Groper are a target on these occasions, and can often be seem swimming around these lesser-fished spots in clear water.
For the most part though, the fishing will be a bit quiet, with the deepwater higher ledges probably the best bet for both safety and results.
Berley is the key again this month, and a bit of bread and pollard with some tuna oil mixed in will bring plenty of drummer, bream and trevally to your spot, while a big piece of cuttlefish cast out with no sinker and left to drift around is a good chance of scoring a solid snapper.
The ever-reliable salmon will fall for pilchards on ganged hooks cast and slowly retrieved on most platforms over the coming weeks. On the beaches it will be more salmon on whole pilchards and bream on pilchard pieces, but it will be cold, windy work on most mornings and evenings.
It will be even colder if you want to chase mulloway on the evening and late night high tides this month. It can be very rewarding, with most of the fish at this time of the year being larger mulloway rather than schoolies, but they are also fewer and further apart when it come to fish as well. Every big fish you get in July is well earned!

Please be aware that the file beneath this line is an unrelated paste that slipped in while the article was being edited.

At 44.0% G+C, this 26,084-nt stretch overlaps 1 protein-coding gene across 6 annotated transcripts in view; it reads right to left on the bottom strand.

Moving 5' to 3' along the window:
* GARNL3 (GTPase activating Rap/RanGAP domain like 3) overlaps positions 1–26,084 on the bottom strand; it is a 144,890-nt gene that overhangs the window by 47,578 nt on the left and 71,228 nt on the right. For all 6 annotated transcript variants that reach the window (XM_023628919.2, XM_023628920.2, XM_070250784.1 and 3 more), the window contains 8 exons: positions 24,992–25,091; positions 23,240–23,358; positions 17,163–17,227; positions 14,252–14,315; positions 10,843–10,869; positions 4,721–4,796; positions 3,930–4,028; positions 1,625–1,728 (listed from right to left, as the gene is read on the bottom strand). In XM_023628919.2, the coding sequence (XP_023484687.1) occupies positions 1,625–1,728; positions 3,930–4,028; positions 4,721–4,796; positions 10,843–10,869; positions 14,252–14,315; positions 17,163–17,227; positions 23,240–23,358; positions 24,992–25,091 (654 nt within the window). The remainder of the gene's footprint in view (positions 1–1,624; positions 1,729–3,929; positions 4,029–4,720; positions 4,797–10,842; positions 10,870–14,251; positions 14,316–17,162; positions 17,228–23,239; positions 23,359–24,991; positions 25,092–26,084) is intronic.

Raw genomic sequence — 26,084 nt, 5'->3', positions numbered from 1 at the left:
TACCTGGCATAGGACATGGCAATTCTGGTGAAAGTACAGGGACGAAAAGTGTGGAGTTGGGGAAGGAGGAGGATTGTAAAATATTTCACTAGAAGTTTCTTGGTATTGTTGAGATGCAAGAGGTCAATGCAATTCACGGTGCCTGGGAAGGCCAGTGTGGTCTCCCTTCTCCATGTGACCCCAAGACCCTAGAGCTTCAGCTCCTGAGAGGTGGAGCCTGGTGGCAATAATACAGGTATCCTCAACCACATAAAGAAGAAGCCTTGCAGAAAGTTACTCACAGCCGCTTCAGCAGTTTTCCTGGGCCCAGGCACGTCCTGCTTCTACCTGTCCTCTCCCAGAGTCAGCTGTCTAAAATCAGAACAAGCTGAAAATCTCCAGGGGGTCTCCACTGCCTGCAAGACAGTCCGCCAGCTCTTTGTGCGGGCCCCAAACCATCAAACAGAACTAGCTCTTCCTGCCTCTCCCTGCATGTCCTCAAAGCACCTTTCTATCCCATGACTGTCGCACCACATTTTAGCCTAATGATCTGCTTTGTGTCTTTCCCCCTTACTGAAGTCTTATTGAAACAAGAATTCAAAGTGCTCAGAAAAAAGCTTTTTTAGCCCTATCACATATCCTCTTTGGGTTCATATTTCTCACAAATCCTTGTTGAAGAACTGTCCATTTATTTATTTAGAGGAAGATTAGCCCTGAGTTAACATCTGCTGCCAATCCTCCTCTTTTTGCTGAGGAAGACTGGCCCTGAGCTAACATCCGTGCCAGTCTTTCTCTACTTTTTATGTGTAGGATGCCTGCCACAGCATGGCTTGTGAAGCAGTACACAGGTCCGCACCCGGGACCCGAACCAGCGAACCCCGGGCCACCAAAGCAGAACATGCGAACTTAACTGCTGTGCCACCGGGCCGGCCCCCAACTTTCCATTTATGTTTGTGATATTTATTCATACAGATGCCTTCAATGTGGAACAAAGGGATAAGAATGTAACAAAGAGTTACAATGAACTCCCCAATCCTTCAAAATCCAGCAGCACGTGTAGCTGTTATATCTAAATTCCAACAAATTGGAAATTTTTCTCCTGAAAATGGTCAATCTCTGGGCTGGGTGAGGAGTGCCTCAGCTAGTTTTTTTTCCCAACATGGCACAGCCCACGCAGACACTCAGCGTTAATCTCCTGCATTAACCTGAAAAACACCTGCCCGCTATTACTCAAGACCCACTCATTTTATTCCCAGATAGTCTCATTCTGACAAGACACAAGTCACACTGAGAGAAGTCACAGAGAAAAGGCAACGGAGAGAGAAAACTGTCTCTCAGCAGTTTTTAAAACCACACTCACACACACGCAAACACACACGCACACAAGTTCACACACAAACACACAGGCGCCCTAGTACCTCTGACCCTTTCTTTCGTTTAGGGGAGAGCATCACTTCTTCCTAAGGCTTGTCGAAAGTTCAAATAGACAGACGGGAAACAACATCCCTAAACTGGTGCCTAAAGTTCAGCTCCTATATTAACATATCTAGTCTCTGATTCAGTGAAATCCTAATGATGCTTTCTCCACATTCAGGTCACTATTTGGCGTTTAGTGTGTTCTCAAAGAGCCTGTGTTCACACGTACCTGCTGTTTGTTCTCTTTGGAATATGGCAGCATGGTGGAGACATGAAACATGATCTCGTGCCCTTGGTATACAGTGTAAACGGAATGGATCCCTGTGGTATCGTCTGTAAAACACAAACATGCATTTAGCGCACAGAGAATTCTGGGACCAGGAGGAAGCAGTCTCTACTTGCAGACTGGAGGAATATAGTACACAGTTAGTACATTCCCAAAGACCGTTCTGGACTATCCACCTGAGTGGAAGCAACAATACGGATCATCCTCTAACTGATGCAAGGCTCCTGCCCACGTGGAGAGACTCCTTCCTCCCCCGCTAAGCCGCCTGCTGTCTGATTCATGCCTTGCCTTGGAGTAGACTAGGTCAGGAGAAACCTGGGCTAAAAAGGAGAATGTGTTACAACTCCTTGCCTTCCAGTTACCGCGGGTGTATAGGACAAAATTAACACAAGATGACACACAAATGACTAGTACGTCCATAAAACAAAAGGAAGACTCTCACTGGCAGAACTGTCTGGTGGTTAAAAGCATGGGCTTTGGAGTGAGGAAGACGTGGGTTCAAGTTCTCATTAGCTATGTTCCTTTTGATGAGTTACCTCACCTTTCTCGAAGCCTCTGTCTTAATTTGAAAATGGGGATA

In the estuaries, it is even harder, with a few bream coming from where you find them, but they will be scattered. The edges of the weed beds around Primbee are worth a look, as are the tributaries to the lake. A paddle up Macquarie Rivulet or Mullet Creek tossing small hardbodies or plastics into the many snags could prove effective, or at the other end of the scale, do the same down around the bridge pylons at both the lake and Minnamurra, although the bream will be few and far between.